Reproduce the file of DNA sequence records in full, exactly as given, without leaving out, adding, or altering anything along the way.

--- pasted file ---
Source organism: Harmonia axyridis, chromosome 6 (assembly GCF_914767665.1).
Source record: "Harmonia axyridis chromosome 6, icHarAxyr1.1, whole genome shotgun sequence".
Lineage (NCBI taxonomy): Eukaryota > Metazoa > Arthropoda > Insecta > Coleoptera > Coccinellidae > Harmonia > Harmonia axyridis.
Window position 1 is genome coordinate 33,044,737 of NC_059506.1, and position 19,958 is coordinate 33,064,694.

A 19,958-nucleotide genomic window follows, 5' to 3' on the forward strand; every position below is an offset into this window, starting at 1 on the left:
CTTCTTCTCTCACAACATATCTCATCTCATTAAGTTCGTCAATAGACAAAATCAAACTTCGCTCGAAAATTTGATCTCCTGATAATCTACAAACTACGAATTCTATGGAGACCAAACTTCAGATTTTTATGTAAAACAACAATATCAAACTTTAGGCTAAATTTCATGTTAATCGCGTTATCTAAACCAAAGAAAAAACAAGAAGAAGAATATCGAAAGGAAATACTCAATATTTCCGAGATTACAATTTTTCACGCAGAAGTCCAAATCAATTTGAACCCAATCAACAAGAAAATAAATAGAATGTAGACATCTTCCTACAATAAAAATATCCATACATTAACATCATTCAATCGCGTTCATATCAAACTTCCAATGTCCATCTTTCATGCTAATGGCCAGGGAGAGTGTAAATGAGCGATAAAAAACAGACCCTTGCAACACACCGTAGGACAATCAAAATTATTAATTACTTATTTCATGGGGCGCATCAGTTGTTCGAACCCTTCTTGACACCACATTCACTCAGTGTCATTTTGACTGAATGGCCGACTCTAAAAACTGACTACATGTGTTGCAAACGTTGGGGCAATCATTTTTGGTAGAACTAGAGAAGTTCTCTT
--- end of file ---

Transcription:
Source organism: Harmonia axyridis, chromosome 6 (assembly GCF_914767665.1).
Source record: "Harmonia axyridis chromosome 6, icHarAxyr1.1, whole genome shotgun sequence".
Lineage (NCBI taxonomy): Eukaryota > Metazoa > Arthropoda > Insecta > Coleoptera > Coccinellidae > Harmonia > Harmonia axyridis.
Window position 1 is genome coordinate 33,044,737 of NC_059506.1, and position 19,958 is coordinate 33,064,694.

A 19,958-nucleotide genomic window follows, 5' to 3' on the forward strand; every position below is an offset into this window, starting at 1 on the left:
CTTCTTCTCTCACAACATATCTCATCTCATTAAGTTCGTCAATAGACAAAATCAAACTTCGCTCGAAAATTTGATCTCCTGATAATCTACAAACTACGAATTCTATGGAGACCAAACTTCAGATTTTTATGTAAAACAACAATATCAAACTTTAGGCTAAATTTCATGTTAATCGCGTTATCTAAACCAAAGAAAAAACAAGAAGAAGAATATCGAAAGGAAATACTCAATATTTCCGAGATTACAATTTTTCACGCAGAAGTCCAAATCAATTTGAACCCAATCAACAAGAAAATAAATAGAATGTAGACATCTTCCTACAATAAAAATATCCATACATTAACATCATTCAATCGCGTTCATATCAAACTTCCAATGTCCATCTTTCATGCTAATGGCCAGGGAGAGTGTAAATGAGCGATAAAAAACAGACCCTTGCAACACACCGTAGGACAATCAAAATTATTAATTACTTATTTCATGGGGCGCATCAGTTGTTCGAACCCTTCTTGACACCACATTCACTCAGTGTCATTTTGACTGAATGGCCGACTCTAAAAACTGACTACATGTGTTGCAAACGTTGGGGCAATCATTTTTGGTAGAACTAGAGAAGTTCTCTT